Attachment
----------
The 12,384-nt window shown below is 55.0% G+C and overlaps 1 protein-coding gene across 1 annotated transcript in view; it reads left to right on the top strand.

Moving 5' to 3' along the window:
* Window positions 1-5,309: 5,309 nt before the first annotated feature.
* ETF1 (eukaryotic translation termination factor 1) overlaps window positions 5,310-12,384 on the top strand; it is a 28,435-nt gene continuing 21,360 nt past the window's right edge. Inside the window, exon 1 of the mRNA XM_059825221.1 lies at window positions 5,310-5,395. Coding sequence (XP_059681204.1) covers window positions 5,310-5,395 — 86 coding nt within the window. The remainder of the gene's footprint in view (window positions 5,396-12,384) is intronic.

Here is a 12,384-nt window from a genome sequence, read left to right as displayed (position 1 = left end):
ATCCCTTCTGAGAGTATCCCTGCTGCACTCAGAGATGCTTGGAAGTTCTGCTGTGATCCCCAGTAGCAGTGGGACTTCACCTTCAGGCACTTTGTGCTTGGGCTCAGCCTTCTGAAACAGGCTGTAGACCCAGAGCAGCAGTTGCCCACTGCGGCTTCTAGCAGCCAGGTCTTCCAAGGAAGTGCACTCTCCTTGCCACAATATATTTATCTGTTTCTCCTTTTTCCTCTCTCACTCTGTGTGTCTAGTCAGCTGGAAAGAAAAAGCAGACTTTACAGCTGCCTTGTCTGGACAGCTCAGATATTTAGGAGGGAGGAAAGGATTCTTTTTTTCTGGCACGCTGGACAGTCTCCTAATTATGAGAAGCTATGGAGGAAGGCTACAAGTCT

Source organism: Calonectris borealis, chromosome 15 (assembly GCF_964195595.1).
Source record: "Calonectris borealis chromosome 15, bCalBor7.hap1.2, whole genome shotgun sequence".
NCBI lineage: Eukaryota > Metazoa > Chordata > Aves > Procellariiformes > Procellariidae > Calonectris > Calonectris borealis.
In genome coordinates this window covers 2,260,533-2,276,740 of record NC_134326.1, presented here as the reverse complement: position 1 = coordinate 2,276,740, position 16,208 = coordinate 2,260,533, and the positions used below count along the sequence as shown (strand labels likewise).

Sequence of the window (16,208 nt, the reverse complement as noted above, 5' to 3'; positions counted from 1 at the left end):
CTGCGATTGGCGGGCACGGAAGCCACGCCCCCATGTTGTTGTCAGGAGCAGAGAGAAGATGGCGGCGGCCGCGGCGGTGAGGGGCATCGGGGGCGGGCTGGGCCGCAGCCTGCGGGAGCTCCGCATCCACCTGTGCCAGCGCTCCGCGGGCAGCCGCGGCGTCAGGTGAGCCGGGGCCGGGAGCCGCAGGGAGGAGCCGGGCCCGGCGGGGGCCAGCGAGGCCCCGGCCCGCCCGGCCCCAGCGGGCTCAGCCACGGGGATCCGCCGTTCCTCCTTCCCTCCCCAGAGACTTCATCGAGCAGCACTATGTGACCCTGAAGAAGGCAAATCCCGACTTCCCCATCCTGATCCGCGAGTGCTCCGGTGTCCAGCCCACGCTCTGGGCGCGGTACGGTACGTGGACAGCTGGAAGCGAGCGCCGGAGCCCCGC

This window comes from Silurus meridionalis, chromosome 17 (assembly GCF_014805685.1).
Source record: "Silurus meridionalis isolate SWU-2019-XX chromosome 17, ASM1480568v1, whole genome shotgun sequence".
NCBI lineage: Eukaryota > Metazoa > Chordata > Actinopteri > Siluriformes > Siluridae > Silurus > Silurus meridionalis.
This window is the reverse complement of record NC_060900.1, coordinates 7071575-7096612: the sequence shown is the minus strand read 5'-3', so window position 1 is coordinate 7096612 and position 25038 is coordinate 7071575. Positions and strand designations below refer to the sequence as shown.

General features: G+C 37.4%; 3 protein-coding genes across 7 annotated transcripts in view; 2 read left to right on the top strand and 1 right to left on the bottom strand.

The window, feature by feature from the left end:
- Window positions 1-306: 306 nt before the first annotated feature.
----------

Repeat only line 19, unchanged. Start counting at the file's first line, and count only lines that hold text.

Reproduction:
- Window positions 1-306: 306 nt before the first annotated feature.